My daughter and I were enjoying a lazy afternoon, rocking on our wraparound porch, when I asked her to tell me what she liked most about summer. She leaned back, took a long sigh, and began her list: swimming, watching all the butterflies and hummingbirds in our flower garden, and fruit.

Cantaloupe

Cantaloupe is 90 percent water – and 100 percent delicious!

Photo Credit: ©Dan Hemmelgarn

Watermelon champ

Watermelon: The fruit of champions!

Photo Credit: Sarah Landicho

“Fruit!” we exclaimed in unison. Instantly our thoughts turned to cantaloupe and watermelon – juicy, oh-so-sweet, fragrant and fresh. The fact that we only get to savor homegrown melons for the short summer season makes them all the more desirable.

In addition to their tempting taste, local, summer fruits are “nutrient cocktails,” brimming with vitamins, minerals, fiber and a combination of health-protecting compounds. For example, according to a report from Brigham and Women’s Hospital in Boston, eating several servings of fruit each day can help protect our eyesight. Researchers studied more than 77,000 middle-aged and older women, and over 40,000 men. Those who ate three or more servings of fruit per day had one-third less risk of developing macular degeneration, compared with those who ate less than one and a half fruit servings per day.

And servings are smaller than you may think. For example, one serving equals just one cup of melon chunks. (And who can eat just one cup?)

Color is key in spotting disease-fighting nutrients. Orange cantaloupe contains beta-carotene, which the body converts to vitamin A. Beta-carotene stimulates enzymes that repair damaged cells, and vitamin A is critical for healthy skin, eyesight and a strong immune system.

Red-fleshed watermelon contains lycopene, another member of the vitamin A family. This powerful antioxidant helps reduce the risk for heart disease, prostate, lung and colon cancers. Tomatoes have been recognized as the main source of lycopene. But USDA researchers analyzed 13 kinds of watermelon and found they all had as much – or more – lycopene as fresh tomatoes.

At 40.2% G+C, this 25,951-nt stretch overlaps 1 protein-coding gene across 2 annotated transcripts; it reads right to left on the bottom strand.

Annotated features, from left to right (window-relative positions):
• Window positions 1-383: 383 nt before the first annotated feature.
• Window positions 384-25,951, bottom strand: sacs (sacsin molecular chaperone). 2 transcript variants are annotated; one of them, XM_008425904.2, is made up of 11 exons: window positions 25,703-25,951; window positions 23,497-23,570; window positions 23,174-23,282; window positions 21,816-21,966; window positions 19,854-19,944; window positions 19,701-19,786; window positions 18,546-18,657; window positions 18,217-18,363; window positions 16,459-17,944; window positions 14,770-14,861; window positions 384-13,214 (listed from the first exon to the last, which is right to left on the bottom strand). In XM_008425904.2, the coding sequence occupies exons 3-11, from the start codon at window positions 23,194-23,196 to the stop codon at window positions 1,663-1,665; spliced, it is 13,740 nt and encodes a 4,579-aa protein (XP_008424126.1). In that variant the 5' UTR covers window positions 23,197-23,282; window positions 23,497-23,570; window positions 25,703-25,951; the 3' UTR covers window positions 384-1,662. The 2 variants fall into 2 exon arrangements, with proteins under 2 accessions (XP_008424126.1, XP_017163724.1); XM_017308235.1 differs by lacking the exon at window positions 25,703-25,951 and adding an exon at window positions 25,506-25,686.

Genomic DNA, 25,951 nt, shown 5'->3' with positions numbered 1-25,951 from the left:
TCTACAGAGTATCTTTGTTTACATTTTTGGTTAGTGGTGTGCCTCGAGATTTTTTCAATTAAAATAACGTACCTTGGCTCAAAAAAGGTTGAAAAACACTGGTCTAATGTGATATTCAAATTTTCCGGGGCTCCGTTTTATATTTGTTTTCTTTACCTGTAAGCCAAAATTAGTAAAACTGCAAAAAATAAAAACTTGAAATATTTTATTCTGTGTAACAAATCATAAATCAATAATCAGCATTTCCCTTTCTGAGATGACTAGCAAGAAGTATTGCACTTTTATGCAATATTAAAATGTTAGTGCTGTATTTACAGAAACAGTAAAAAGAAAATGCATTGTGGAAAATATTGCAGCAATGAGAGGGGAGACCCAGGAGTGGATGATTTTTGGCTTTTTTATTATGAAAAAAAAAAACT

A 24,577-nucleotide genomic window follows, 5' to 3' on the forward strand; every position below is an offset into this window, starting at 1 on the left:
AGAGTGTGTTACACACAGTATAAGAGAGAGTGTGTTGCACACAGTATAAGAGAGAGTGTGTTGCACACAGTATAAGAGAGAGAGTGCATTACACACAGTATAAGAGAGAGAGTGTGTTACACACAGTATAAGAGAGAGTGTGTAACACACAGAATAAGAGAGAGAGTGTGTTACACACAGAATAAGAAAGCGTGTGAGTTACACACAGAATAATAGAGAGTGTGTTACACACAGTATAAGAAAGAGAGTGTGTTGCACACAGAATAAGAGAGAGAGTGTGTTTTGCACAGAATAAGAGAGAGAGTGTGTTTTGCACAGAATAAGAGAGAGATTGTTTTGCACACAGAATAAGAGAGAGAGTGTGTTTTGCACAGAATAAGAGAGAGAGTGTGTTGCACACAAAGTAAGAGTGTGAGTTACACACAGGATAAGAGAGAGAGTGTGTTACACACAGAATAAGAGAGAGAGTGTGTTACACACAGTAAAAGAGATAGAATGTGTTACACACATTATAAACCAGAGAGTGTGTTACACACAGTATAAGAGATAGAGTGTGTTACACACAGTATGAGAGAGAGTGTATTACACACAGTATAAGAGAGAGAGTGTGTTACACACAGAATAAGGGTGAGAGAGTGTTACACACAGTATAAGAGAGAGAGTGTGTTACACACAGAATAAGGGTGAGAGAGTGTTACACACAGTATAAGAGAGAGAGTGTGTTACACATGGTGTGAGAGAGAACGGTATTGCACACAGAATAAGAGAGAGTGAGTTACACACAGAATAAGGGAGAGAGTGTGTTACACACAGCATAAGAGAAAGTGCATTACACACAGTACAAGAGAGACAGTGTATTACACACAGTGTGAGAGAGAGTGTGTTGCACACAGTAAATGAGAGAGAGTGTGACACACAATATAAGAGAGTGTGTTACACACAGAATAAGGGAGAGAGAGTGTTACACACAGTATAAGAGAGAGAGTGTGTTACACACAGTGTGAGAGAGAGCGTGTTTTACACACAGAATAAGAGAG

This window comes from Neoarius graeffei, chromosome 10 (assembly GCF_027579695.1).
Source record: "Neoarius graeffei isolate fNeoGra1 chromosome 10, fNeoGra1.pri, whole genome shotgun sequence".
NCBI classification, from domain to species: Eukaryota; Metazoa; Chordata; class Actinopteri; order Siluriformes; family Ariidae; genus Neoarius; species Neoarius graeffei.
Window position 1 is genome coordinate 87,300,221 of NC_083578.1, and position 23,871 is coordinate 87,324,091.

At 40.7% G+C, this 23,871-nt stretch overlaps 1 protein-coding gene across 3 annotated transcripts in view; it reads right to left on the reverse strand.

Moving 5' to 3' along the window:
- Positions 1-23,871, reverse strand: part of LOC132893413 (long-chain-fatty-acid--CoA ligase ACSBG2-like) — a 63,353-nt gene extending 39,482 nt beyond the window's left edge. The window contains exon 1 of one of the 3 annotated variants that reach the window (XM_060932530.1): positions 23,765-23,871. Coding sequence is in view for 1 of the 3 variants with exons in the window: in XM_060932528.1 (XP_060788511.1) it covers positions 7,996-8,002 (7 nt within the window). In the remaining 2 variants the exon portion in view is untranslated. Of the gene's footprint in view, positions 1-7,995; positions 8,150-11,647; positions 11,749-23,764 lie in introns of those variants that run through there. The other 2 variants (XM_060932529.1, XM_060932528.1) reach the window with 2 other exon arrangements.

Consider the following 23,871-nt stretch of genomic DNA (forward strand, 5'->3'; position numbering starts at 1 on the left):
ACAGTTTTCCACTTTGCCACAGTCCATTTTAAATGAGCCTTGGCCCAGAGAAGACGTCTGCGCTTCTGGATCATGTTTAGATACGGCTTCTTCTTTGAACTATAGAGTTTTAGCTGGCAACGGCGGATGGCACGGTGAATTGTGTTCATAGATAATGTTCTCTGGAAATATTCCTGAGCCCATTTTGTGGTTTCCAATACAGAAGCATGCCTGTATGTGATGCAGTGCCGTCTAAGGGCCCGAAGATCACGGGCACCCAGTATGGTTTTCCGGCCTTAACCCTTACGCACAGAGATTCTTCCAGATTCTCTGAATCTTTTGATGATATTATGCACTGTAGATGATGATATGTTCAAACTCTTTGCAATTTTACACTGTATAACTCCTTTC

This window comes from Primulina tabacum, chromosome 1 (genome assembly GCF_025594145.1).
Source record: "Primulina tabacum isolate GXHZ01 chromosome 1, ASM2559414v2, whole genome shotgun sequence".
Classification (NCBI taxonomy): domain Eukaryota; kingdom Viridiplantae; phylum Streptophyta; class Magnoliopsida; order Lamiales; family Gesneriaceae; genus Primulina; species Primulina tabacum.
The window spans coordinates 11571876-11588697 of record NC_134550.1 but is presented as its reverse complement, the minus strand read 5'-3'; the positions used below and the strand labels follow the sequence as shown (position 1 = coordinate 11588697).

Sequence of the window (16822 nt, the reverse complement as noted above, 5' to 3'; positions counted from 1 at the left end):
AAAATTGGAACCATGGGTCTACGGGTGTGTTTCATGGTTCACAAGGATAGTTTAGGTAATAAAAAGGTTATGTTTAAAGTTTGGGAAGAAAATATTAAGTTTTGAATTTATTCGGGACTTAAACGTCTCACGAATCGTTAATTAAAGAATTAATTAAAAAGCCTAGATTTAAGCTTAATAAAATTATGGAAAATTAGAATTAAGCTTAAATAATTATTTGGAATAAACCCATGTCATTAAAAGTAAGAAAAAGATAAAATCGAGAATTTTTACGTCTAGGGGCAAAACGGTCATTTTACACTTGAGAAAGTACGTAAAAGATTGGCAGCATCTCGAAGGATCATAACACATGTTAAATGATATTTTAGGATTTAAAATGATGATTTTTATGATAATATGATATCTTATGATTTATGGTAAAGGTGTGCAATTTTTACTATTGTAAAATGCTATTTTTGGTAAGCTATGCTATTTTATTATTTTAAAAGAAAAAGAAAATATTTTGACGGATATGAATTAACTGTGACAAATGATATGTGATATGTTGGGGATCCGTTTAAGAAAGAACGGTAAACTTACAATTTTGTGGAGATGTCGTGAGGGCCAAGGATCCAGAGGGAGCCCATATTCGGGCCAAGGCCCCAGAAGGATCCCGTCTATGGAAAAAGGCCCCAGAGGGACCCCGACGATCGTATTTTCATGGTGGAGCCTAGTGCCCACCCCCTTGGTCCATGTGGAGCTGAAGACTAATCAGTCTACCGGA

So here’s how to get the most from your melons:

  • Ripe cantaloupes have a sweet, musky aroma and yield slightly to pressure on the blossom end (opposite the stem end). For best flavor, select cantaloupes with golden “netting” and a creamy-yellow background. (Note: Cantaloupes don’t increase in sweetness after they’ve been harvested, but they do soften at room temperature.)
  • Choose watermelons that are firm, symmetrical, bruise-free and heavy for their size. Look at the underside for the “groundspot.” This is where the melon sat on the soil. Ripe melons have a creamy-yellow spot. A white spot indicates the melon isn’t ripe. Once removed from the vine, watermelons won’t develop red flesh color or increase sugar content.
  • Whole watermelons prefer room temperature storage. However, after about seven to 10 days, they start to lose flavor and texture.
  • Store cut melons in the refrigerator, protecting the cut surface with plastic wrap. Store pieces in a covered container, and eat within a day or two.

Because fruit contains a high percentage of water, it contributes to our increased fluid needs during those dog days of summer. So when it’s your turn to tote snacks to the ball field or picnic potluck, bring ice-cold slices of refreshing, nutritious watermelon – and let the slurping and seed-spitting begin!